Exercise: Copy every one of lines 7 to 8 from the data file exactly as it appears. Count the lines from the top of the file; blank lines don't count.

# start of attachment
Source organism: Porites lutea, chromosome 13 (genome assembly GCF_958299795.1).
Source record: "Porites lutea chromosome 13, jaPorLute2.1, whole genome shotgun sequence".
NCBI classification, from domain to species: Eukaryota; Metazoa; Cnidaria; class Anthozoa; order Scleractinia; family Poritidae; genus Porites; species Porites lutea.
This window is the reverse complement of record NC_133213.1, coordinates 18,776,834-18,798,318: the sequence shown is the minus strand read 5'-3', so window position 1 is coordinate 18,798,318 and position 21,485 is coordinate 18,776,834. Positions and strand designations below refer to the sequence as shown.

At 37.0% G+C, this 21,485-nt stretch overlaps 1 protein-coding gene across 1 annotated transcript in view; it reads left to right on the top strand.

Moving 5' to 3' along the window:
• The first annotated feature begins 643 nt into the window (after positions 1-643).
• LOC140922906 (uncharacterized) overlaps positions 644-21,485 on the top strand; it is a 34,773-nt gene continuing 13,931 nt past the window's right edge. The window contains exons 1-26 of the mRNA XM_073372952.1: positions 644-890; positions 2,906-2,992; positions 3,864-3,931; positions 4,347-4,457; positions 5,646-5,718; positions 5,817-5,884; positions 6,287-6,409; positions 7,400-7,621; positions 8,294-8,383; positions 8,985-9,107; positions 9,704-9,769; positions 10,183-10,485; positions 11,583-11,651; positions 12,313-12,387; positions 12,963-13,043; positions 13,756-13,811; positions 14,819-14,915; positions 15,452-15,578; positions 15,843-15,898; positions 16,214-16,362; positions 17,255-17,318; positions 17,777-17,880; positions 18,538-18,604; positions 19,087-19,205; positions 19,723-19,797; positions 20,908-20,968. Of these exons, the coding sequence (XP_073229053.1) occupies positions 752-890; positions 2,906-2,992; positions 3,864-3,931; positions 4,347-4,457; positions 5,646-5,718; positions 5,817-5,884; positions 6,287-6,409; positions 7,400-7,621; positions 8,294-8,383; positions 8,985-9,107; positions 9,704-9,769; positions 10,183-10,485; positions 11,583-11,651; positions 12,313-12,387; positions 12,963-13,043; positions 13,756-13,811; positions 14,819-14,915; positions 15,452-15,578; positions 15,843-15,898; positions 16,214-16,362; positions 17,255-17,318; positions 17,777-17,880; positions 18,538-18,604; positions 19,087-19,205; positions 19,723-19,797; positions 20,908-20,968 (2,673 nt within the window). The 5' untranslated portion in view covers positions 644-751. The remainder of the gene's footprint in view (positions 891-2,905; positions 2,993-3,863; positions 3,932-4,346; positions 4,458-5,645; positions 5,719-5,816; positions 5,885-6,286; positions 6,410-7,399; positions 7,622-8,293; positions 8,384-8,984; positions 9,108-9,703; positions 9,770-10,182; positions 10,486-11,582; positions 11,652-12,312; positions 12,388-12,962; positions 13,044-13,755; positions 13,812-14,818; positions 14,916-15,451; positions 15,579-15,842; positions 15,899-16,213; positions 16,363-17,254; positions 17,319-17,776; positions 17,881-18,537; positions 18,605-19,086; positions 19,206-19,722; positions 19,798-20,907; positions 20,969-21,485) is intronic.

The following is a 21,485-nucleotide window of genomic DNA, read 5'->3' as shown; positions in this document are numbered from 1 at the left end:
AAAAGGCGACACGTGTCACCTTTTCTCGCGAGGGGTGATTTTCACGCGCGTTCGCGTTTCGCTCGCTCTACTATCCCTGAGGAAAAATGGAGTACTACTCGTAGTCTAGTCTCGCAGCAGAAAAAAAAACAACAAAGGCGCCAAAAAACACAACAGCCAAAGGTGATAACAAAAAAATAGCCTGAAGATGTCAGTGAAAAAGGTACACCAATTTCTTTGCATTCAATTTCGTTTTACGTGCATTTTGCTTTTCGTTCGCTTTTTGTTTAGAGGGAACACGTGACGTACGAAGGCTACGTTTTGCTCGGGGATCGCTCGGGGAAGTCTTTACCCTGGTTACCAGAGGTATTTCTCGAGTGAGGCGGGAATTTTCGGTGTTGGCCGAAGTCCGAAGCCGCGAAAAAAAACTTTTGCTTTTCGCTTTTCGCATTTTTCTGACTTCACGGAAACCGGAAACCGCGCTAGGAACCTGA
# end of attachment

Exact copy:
• The first annotated feature begins 643 nt into the window (after positions 1-643).
• LOC140922906 (uncharacterized) overlaps positions 644-21,485 on the top strand; it is a 34,773-nt gene continuing 13,931 nt past the window's right edge. The window contains exons 1-26 of the mRNA XM_073372952.1: positions 644-890; positions 2,906-2,992; positions 3,864-3,931; positions 4,347-4,457; positions 5,646-5,718; positions 5,817-5,884; positions 6,287-6,409; positions 7,400-7,621; positions 8,294-8,383; positions 8,985-9,107; positions 9,704-9,769; positions 10,183-10,485; positions 11,583-11,651; positions 12,313-12,387; positions 12,963-13,043; positions 13,756-13,811; positions 14,819-14,915; positions 15,452-15,578; positions 15,843-15,898; positions 16,214-16,362; positions 17,255-17,318; positions 17,777-17,880; positions 18,538-18,604; positions 19,087-19,205; positions 19,723-19,797; positions 20,908-20,968. Of these exons, the coding sequence (XP_073229053.1) occupies positions 752-890; positions 2,906-2,992; positions 3,864-3,931; positions 4,347-4,457; positions 5,646-5,718; positions 5,817-5,884; positions 6,287-6,409; positions 7,400-7,621; positions 8,294-8,383; positions 8,985-9,107; positions 9,704-9,769; positions 10,183-10,485; positions 11,583-11,651; positions 12,313-12,387; positions 12,963-13,043; positions 13,756-13,811; positions 14,819-14,915; positions 15,452-15,578; positions 15,843-15,898; positions 16,214-16,362; positions 17,255-17,318; positions 17,777-17,880; positions 18,538-18,604; positions 19,087-19,205; positions 19,723-19,797; positions 20,908-20,968 (2,673 nt within the window). The 5' untranslated portion in view covers positions 644-751. The remainder of the gene's footprint in view (positions 891-2,905; positions 2,993-3,863; positions 3,932-4,346; positions 4,458-5,645; positions 5,719-5,816; positions 5,885-6,286; positions 6,410-7,399; positions 7,622-8,293; positions 8,384-8,984; positions 9,108-9,703; positions 9,770-10,182; positions 10,486-11,582; positions 11,652-12,312; positions 12,388-12,962; positions 13,044-13,755; positions 13,812-14,818; positions 14,916-15,451; positions 15,579-15,842; positions 15,899-16,213; positions 16,363-17,254; positions 17,319-17,776; positions 17,881-18,537; positions 18,605-19,086; positions 19,206-19,722; positions 19,798-20,907; positions 20,969-21,485) is intronic.